What will the music of the future be? (I have mine already, I think)
Apr 27, 2004 at 3:34 PM Thread Starter Post #1 of 14

chadbang

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This question used to always reoccur to me when I was a little kid (of course that was about 35 years ago). When I first heard moog music on "Switched on Bach", I thought, well, that was it. But I was 10 years old, so it couldn't be the "music of the future". When I was in my 20s and I heard raw-edged techno, I thought, that's about as edgy/mod as you can get. This is surely the music of the future I've been waiting for. But then when I was in my 30's and house music came out, I thought, well, this is pretty unique, minimalist and futuristic, perhaps this is it. Admittedly, it's probably never possible to discover the music of the future, because the present always swallows it up!

Anyway, over the past five years I've finally cast my vote for the music which best represents my "music of the future". And remember it's all relative... Some of you probably grew up with my future music.

But if I had been told a cd was brought back from the future and it was:

Nine Inch Nails, "The Fragile", and I had heard it back in 1968, with its desconstructed, hypnotic landscape created from Trent Reznor's use of raw electronic keyboard sounds, distorted guitar and layered with an undercurrent of violence and anarchy, I think I would have believed it was indeed the "music of the future".

Well, that's my vote. Anyone else have any feeling about what "futuristic" sounds are floating around today?
 
Apr 27, 2004 at 9:08 PM Post #2 of 14

silentperfection

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That's an interesting question but I still see musicians exploring the guitar for years to come. I think perhaps in the future there will be new electronic instruments that will give rise to new sounds but for now. I don't see any shocking changes happening. Just making the most of what we have and pushing it to its boundries.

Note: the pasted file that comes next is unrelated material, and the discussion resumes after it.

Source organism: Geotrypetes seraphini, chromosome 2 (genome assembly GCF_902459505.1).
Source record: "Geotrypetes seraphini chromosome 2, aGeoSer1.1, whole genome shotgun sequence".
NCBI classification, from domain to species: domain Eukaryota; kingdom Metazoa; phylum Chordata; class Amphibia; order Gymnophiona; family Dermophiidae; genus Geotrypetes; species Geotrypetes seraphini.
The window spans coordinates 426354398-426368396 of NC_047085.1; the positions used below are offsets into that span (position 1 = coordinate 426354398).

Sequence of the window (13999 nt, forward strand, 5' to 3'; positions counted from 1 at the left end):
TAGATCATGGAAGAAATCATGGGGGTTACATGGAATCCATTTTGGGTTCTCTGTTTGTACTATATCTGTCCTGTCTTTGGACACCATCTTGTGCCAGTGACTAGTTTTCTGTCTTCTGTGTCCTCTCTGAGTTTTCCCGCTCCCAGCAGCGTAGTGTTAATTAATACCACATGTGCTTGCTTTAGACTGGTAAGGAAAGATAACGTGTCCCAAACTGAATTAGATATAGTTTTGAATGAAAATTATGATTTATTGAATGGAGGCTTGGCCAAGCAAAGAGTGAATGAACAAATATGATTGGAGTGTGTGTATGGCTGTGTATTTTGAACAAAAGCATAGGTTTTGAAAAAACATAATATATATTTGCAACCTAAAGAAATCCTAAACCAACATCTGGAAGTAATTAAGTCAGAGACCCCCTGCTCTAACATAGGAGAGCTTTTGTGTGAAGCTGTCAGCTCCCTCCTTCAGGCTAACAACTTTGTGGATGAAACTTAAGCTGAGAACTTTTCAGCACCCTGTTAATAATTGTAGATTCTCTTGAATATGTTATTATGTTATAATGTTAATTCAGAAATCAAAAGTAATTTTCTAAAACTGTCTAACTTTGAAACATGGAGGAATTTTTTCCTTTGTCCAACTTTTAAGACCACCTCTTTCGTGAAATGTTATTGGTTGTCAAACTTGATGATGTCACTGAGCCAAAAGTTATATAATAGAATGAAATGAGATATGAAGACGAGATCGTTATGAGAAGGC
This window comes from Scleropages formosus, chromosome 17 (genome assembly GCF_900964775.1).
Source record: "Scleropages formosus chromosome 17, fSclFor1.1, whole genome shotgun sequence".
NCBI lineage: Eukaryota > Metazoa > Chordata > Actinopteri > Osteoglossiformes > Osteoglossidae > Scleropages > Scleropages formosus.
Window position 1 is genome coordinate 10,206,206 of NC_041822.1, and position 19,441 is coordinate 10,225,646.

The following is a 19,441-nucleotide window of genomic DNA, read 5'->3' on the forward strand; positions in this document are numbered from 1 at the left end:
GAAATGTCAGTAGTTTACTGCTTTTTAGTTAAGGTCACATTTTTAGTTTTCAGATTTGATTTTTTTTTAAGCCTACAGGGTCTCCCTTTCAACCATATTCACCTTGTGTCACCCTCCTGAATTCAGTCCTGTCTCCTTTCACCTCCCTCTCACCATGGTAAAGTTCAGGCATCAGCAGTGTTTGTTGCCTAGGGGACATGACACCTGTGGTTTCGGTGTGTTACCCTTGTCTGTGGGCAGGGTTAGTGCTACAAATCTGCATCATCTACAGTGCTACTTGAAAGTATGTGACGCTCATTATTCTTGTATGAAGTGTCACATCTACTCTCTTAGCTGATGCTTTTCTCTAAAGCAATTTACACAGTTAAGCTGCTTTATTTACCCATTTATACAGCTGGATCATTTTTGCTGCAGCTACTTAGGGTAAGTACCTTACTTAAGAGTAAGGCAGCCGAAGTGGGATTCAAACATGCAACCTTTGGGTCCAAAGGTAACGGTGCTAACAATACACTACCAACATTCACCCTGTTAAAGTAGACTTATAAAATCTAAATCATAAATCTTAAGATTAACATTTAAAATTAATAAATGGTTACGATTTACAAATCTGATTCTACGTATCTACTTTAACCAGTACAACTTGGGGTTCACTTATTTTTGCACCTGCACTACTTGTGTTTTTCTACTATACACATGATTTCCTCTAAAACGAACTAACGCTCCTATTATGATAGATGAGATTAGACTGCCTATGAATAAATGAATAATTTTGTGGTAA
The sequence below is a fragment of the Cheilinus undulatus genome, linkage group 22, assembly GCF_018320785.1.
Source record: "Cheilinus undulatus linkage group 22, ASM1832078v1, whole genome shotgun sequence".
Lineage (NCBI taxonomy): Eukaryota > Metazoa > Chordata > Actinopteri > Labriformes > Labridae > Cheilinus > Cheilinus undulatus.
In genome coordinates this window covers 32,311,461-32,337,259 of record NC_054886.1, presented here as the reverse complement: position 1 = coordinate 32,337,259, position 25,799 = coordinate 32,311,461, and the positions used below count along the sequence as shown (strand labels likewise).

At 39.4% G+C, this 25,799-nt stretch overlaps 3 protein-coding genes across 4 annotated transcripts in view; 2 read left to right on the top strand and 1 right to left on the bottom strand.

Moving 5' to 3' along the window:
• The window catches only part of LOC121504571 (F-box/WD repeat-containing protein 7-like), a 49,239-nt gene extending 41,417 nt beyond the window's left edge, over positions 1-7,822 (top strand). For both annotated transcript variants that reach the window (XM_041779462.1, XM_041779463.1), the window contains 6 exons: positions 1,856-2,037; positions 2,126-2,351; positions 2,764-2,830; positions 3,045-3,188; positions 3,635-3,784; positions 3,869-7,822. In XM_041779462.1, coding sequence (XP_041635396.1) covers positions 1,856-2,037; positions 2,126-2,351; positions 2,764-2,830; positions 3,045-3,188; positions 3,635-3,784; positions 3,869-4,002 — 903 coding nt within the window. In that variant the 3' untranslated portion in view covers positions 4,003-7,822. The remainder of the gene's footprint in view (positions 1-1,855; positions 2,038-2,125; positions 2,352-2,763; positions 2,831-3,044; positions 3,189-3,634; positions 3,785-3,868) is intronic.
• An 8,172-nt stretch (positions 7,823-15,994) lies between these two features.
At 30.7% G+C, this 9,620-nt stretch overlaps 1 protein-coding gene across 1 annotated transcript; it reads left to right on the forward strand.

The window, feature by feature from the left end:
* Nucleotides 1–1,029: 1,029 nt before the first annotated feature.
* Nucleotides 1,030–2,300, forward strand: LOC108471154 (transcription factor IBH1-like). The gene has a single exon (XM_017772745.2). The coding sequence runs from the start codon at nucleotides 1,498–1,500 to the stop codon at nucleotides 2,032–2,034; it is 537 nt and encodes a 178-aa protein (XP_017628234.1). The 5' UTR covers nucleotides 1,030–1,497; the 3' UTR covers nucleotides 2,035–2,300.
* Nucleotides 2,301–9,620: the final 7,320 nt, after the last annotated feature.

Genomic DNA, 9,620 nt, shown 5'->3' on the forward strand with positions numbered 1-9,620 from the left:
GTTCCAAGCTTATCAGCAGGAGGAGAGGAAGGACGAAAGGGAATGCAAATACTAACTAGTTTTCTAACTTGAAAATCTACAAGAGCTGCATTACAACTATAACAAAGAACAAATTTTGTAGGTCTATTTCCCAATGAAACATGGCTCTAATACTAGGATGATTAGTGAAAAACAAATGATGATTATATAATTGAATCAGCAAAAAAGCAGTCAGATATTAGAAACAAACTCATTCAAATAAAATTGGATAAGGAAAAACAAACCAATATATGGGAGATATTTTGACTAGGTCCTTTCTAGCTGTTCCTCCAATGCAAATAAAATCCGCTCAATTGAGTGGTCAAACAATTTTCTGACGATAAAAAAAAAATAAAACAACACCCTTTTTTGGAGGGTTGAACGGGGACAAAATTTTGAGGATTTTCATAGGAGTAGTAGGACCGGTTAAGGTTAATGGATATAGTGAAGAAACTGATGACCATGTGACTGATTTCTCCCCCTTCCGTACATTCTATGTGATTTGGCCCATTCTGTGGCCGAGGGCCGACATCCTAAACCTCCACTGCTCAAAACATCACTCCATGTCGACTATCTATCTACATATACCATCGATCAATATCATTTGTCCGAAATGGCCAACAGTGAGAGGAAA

Apr 27, 2004 at 9:49 PM Post #3 of 14

markl

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IMO, the combination of rock and dance music that was started by Happy Mondays, Stone Roses, Primal Scream in the late 80s never got a fair hearing and hasn't been taken to its logical conclusion yet. At that time, it sounded a lot like the future of music (even U2 did an about face to jump on the bandwagon starting with Achtung Baby). A lot of those bands fizzled out due to drugs, bad record company deals, and then a little song called "smells like teen spirit" came out and channeled rock in the grunge direction. Then we saw rock music try to assimilate rap/hip-hop with (in my mind) disappointing and lame results (two flavors that do NOT taste great together, IMO).

I think it would be cool if rock music would re-examine the connection to dance music and explore that more fully. I think it could be one potential future of rock music at least.

Not sure if I answered your question, exactly...
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Apr 27, 2004 at 10:07 PM Post #4 of 14

Braver

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yeah, I agree with markl. applying dance/electronics to rock music should be explored a bit more.